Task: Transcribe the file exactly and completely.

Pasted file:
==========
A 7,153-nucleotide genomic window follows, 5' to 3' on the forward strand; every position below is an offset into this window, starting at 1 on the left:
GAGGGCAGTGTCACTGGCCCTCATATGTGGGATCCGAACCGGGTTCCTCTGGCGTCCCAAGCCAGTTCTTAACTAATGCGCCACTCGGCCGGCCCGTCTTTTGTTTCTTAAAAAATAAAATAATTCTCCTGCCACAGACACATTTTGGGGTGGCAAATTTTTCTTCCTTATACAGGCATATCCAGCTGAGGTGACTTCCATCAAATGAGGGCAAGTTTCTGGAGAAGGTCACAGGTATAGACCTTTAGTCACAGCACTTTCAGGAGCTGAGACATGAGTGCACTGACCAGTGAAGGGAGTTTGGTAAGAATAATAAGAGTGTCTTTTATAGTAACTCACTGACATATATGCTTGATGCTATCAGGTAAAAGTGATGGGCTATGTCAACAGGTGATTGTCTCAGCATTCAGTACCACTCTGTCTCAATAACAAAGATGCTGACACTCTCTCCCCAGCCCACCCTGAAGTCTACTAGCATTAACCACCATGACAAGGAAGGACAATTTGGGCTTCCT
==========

A 7,153-nucleotide genomic window follows, 5' to 3' on the forward strand; every position below is an offset into this window, starting at 1 on the left:
GAGGGCAGTGTCACTGGCCCTCATATGTGGGATCCGAACCGGGTTCCTCTGGCGTCCCAAGCCAGTTCTTAACTAATGCGCCACTCGGCCGGCCCGTCTTTTGTTTCTTAAAAAATAAAATAATTCTCCTGCCACAGACACATTTTGGGGTGGCAAATTTTTCTTCCTTATACAGGCATATCCAGCTGAGGTGACTTCCATCAAATGAGGGCAAGTTTCTGGAGAAGGTCACAGGTATAGACCTTTAGTCACAGCACTTTCAGGAGCTGAGACATGAGTGCACTGACCAGTGAAGGGAGTTTGGTAAGAATAATAAGAGTGTCTTTTATAGTAACTCACTGACATATATGCTTGATGCTATCAGGTAAAAGTGATGGGCTATGTCAACAGGTGATTGTCTCAGCATTCAGTACCACTCTGTCTCAATAACAAAGATGCTGACACTCTCTCCCCAGCCCACCCTGAAGTCTACTAGCATTAACCACCATGACAAGGAAGGACAATTTGGGCTTCCT